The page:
Pre-EGU field trip to the the Bohemian Massif – orogenic root domains

An interesting pre-EGU field trip will be organised by colleagues from the University of Vienna, focussing on some structural interesting outcrops near Vienna. Here is the announcement from Anna Rogowitz:

The trip aims to provide a brief outlook on the processes occurring in orogenic root domains on the example of the Bohemian Massif in Austria. Special focus will be given to deformation structures and the influence of partial melting on deformation localization. The excellent exposures in the Bohemian Massif gives a great opportunity to study the interplay between chemical changes and deformation processes in the lower crust. Additionally the high amount of migmatisation in some areas of the Moldanubian domain allows for studying the influence of melt on deformation processes as well as the composition of the host rock on melt formation and strain partitioning between rocks of different composition and rheology.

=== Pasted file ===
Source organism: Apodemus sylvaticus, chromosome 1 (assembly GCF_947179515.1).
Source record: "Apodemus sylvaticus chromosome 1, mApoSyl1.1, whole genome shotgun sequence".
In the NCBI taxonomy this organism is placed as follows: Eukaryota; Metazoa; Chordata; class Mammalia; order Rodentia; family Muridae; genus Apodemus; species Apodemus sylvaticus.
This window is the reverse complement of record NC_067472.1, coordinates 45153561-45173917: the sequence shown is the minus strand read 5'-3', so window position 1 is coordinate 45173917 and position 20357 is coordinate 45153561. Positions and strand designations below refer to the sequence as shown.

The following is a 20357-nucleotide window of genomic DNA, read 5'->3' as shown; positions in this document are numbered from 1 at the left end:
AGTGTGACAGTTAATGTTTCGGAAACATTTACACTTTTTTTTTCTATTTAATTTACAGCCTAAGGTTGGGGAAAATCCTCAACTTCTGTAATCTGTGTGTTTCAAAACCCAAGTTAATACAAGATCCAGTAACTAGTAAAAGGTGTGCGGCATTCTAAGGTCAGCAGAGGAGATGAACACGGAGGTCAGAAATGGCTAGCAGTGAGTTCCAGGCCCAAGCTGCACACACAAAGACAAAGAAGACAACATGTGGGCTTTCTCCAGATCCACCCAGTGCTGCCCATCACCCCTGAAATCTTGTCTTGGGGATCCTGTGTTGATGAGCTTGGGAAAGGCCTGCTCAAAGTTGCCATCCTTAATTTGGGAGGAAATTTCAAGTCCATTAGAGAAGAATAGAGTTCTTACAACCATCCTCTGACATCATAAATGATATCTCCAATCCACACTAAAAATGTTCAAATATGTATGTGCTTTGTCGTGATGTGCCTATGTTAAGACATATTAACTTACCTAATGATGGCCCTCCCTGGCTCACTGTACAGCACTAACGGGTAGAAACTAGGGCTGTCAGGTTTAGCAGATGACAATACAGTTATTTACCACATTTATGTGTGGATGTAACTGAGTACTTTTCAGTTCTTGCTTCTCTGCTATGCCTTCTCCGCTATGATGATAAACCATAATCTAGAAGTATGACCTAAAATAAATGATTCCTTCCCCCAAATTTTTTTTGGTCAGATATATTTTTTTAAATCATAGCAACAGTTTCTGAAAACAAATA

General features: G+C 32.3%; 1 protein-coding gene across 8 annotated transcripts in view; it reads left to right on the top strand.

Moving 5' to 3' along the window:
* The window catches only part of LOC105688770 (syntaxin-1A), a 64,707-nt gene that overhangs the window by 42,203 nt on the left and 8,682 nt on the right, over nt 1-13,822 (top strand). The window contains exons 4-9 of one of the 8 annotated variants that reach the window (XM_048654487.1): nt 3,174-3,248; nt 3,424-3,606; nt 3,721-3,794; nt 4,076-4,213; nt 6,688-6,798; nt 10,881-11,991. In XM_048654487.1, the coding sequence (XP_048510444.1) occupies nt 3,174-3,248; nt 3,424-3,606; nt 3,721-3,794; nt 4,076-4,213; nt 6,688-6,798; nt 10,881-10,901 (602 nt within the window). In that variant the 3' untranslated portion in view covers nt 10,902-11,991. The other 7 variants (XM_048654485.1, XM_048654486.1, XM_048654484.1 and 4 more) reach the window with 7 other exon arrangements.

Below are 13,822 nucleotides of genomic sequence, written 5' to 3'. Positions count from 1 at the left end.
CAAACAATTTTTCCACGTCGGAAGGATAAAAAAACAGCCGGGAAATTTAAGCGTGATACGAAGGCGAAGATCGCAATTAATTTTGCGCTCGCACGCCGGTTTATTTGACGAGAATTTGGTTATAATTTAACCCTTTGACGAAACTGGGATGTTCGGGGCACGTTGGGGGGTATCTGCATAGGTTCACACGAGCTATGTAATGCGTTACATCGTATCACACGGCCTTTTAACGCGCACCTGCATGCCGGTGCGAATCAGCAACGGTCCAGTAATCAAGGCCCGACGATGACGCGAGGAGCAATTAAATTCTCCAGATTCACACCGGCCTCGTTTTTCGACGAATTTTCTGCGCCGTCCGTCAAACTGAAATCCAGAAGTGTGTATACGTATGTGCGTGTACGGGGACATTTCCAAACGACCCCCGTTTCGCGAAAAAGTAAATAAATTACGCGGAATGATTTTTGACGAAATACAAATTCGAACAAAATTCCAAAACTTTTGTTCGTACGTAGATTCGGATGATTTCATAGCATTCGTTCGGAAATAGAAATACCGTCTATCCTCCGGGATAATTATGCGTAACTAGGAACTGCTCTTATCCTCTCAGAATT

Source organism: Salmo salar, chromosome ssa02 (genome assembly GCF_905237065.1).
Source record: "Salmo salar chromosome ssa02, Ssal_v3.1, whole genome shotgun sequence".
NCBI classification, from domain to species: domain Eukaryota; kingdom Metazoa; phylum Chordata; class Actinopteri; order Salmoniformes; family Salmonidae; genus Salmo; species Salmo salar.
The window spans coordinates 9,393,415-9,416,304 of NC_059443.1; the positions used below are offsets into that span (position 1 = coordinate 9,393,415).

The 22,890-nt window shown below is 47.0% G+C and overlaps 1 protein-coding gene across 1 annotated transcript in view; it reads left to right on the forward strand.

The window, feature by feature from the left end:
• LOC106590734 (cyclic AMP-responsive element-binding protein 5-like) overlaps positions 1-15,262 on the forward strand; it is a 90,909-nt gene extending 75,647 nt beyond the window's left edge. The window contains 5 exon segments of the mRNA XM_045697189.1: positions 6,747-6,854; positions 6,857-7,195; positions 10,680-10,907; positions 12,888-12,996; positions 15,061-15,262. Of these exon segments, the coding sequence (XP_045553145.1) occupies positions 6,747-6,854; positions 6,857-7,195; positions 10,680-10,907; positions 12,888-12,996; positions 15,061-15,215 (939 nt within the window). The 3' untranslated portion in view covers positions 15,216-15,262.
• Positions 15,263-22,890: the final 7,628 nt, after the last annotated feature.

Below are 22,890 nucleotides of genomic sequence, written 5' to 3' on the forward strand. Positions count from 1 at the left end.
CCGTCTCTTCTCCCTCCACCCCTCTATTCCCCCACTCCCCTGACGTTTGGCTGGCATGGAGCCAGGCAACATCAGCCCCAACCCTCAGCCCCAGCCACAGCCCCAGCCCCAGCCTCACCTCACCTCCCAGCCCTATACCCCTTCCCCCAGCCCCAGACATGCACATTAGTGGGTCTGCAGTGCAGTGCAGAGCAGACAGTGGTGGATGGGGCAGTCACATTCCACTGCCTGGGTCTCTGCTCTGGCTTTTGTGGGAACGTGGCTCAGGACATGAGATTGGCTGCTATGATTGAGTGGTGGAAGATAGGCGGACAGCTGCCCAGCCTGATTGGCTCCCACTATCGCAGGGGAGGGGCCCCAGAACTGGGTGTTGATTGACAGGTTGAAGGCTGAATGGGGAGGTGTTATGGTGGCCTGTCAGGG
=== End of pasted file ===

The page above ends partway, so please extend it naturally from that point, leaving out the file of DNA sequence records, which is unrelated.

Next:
The field trip is especially addressed to early career scientists (ECS) taking part at the EGU general assembly in order to give them the opportunity to, not only discuss tectonic and metamorphic processes in the field, but also to meet new people and build up a network for the conference.
Of course non ECS are welcome too. The number of participants is limited to 18.

Event Date

22 April 8:30 till 23 April 5:00 pm


The costs will be maximal 50 Euro for accommodation plus expenses for food and drinks (but might be reduced later on). Vehicles will be sponsored by the Department of Geodynamics and Sedimentology (University of Vienna).


In case you’re interested in joining us on this field trip or have any further questions please don’t hesitate to contact me (

All the best,

Anna Rogowitz
Bernhard Grasemann
Petr Jeřábek and
Luca Menegon

Thanks Anna et al. for organising the trip!

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Christoph Grützner

Christoph Grützner

works at the Institute of Geological Sciences, Jena University. He likes Central Asia and the Mediterranean and looks for ancient earthquakes.

See all posts Christoph Grützner

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